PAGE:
This post on buying or building a touring bike assumes no prior technical or mechanical knowledge of bikes. I’m writing it to help anyone that has ambitions to cycle tour but doesn’t know what touring bike to get or what extras they might need to buy.
The most common questions I get asked are about buying or building road touring bikes for around £500 (840 USD). For road touring bikes £500 is also the price point at which reliable, entry-level, bikes become available so that’s what I’m going to assume here.
If you’re considering your first tour then I’m especially honored that you’ve visited cyclefar.com. I’m sure that, armed with the right knowledge, you will love cycle touring and I expect you have some big adventures ahead of you!
Cycle tour planning and preparation is more is more like planning an expedition than a holiday. There is just so much more to consider when you’re constantly on the move with your bicycle. Here is list that will help you with your cycle tour planning. It will take you from dreaming about a cycle adventure to living it in 8 steps.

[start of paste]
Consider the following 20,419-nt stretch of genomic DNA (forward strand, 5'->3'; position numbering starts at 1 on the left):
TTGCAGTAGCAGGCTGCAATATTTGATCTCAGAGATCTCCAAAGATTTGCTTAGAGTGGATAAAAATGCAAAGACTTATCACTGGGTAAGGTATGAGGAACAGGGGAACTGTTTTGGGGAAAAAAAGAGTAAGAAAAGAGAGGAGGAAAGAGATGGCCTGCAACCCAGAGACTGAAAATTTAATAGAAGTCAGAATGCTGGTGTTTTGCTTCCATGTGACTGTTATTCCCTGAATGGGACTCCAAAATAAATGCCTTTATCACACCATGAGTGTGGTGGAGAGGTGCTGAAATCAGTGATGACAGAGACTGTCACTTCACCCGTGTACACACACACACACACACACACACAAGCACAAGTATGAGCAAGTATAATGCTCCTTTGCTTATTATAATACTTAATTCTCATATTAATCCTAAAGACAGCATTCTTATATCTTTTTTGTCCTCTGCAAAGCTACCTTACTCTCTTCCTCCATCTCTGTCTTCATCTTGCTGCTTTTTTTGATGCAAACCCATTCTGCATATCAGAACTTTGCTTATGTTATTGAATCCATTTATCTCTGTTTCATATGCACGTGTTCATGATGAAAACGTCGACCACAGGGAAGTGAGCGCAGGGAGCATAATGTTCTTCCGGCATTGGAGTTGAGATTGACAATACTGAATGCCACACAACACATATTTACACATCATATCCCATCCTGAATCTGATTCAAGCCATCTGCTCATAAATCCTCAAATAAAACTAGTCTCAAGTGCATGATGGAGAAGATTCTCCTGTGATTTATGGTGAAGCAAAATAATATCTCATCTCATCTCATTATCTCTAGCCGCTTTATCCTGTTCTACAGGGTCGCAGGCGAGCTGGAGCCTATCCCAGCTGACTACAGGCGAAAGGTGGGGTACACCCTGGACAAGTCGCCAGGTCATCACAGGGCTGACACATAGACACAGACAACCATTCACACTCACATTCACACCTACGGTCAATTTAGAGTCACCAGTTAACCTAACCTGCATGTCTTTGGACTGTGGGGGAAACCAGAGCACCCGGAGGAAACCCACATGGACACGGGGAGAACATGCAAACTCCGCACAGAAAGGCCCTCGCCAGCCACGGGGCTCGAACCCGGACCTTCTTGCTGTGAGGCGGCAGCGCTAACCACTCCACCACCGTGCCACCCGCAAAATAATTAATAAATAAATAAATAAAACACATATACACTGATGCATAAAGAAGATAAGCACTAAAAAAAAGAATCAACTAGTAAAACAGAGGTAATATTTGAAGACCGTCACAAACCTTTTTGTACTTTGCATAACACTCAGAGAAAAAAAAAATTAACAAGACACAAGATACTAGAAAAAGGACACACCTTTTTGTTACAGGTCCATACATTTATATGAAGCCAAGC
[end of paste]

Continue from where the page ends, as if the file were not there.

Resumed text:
#1 Pick a Destination and Date
The first step in cycle tour planning is to decide where you would like to cycle tour. There are numerous considerations when choosing a route including:
How far is the destination?
How much will it cost?
Do you need to acquire visas?
Will the destination have the facilities you need for a cycle tour (good roads, campsites, B&B’s, healthcare, public transportation, food, etc)?
What’s the climate like for your dates?
Do you have the necessary equipment for the country and climate?
Most importantly you should choose a country you have a strong desire to see by bicycle. That will drive you to finalise your cycle tour planning and get going with living your adventure. For inspiration on locations you could take a look at My Top 5 Favorite Cycle Touring Countries or spend some time browsing Google Maps.